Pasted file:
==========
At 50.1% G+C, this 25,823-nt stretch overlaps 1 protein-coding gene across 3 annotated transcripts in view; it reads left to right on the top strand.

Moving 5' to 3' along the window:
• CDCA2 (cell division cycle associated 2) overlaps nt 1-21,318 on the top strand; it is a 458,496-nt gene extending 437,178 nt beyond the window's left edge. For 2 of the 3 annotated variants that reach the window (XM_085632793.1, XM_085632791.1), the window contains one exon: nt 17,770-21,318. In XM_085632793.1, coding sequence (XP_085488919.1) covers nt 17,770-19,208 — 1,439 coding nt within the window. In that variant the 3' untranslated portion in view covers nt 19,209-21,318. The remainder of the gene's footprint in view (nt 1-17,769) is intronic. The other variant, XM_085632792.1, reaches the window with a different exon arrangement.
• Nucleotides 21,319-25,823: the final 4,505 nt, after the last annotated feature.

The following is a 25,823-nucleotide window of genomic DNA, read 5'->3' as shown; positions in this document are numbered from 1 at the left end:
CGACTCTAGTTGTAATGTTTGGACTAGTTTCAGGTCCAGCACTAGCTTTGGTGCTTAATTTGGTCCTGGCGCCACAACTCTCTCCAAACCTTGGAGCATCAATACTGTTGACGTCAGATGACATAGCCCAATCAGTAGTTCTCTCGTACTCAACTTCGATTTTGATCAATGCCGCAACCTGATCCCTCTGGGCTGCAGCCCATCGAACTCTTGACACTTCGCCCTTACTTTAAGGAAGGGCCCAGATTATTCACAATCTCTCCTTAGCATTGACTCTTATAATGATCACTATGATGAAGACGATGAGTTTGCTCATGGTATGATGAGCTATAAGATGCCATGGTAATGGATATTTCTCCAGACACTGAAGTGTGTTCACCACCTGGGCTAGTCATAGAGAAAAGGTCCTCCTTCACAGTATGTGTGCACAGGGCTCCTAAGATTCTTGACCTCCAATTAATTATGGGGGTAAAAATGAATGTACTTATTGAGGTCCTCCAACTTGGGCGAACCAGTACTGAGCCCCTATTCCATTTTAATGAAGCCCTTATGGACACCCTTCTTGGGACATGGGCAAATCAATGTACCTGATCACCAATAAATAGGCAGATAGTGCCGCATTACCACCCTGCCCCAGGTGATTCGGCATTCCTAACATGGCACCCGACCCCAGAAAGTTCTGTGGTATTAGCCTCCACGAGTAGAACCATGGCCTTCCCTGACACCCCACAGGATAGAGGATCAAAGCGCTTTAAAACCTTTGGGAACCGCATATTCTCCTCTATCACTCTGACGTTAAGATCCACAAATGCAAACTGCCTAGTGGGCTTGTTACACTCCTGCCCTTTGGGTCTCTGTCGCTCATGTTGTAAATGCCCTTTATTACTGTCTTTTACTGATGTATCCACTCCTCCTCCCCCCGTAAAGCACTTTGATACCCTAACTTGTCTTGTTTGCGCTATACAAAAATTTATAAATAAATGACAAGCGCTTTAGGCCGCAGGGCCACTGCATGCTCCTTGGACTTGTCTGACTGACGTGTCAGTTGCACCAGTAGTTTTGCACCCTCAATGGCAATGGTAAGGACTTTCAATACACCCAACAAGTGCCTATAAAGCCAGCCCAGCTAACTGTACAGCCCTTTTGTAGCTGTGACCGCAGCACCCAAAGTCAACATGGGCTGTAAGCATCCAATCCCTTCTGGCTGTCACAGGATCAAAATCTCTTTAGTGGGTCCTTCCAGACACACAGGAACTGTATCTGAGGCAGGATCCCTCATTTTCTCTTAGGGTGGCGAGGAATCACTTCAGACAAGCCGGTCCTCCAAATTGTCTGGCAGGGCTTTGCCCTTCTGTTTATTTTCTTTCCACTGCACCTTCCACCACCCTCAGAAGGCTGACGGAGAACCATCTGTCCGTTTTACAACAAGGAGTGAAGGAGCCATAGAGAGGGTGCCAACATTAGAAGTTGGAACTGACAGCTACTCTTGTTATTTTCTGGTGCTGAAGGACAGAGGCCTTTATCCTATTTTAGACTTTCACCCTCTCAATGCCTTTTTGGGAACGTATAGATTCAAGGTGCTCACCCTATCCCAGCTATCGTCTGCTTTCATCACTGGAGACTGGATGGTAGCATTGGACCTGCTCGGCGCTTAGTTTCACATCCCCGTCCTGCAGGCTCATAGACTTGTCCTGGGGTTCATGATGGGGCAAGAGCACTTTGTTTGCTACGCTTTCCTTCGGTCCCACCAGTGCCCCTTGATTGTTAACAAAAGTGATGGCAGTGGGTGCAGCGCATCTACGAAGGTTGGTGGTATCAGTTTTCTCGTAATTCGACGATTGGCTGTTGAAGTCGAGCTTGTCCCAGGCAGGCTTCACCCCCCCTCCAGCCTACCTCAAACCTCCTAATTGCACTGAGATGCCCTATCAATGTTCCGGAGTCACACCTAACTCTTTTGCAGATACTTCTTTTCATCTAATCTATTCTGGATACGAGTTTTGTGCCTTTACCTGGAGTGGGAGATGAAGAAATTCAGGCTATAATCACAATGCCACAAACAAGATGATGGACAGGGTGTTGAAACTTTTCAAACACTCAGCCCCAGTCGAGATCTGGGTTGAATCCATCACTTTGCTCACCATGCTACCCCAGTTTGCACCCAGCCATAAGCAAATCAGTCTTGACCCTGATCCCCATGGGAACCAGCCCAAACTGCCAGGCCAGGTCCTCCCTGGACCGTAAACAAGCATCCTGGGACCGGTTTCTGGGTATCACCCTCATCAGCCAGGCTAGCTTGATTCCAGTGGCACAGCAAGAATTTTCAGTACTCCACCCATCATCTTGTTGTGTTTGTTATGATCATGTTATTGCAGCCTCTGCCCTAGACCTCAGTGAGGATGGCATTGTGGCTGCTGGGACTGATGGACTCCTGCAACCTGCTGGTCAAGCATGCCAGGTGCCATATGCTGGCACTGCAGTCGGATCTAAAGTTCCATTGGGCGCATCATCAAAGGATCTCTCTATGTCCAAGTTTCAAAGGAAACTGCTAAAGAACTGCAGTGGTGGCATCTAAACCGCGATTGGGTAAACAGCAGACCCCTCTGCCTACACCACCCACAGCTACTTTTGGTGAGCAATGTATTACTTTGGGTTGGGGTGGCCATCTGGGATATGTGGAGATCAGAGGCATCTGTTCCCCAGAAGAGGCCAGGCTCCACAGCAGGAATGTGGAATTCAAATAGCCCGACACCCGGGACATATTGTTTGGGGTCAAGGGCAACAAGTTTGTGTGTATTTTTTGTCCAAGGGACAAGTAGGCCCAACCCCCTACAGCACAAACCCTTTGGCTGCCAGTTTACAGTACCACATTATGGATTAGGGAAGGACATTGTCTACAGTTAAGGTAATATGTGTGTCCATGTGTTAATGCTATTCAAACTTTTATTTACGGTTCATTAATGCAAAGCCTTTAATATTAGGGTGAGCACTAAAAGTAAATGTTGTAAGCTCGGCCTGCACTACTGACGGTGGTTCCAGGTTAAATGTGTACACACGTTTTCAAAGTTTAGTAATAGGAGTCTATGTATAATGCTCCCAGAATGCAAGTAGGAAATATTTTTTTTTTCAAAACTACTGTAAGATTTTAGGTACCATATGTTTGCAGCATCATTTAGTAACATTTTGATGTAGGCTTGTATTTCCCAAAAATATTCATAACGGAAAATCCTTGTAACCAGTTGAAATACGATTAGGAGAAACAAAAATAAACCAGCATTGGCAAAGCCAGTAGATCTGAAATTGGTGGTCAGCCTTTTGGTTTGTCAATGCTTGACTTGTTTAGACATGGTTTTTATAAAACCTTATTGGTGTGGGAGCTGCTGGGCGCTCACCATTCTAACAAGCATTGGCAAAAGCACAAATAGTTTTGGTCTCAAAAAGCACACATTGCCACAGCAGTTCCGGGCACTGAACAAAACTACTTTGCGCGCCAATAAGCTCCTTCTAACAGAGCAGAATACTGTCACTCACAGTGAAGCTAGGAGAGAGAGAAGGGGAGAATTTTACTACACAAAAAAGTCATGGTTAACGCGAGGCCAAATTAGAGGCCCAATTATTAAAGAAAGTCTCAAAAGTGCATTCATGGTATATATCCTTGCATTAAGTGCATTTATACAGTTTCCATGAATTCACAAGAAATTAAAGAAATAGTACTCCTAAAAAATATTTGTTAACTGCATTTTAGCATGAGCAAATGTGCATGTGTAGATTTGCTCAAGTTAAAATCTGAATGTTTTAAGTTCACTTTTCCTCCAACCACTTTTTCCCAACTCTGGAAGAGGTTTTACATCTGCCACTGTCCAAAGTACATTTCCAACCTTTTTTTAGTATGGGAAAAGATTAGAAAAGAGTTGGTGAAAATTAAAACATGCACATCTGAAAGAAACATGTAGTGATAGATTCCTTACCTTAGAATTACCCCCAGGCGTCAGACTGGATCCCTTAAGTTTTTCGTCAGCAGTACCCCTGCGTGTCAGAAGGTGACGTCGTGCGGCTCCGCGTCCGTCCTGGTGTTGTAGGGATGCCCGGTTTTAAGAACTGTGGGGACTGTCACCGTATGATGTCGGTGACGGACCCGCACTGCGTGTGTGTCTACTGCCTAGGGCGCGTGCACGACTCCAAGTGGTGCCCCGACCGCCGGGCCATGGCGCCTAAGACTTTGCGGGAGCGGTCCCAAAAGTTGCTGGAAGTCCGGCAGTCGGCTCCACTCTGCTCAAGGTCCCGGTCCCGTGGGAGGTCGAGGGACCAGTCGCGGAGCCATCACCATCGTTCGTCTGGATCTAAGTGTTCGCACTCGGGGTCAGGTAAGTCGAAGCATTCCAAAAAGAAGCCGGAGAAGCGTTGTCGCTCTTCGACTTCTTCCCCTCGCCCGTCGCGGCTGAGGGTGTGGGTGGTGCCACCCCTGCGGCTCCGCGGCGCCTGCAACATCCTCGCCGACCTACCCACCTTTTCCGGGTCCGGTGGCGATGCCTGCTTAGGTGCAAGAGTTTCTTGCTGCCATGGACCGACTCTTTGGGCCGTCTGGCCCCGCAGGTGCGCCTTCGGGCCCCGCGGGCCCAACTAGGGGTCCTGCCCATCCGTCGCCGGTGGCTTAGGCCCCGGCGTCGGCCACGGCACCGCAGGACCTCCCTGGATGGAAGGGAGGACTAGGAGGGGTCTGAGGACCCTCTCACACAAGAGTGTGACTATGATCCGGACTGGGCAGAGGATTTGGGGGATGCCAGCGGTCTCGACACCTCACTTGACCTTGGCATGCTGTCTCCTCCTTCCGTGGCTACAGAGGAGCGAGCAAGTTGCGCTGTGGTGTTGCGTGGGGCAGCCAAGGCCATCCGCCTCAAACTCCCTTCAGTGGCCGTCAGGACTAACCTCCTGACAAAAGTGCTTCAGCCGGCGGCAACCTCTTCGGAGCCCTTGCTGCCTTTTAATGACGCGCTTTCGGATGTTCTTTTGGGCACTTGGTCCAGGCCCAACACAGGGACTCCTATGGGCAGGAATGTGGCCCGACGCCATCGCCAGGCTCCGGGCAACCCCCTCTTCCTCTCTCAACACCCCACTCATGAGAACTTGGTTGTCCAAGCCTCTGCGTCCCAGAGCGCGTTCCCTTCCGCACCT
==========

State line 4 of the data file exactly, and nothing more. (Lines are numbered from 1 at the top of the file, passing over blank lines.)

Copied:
• Nucleotides 21,319-25,823: the final 4,505 nt, after the last annotated feature.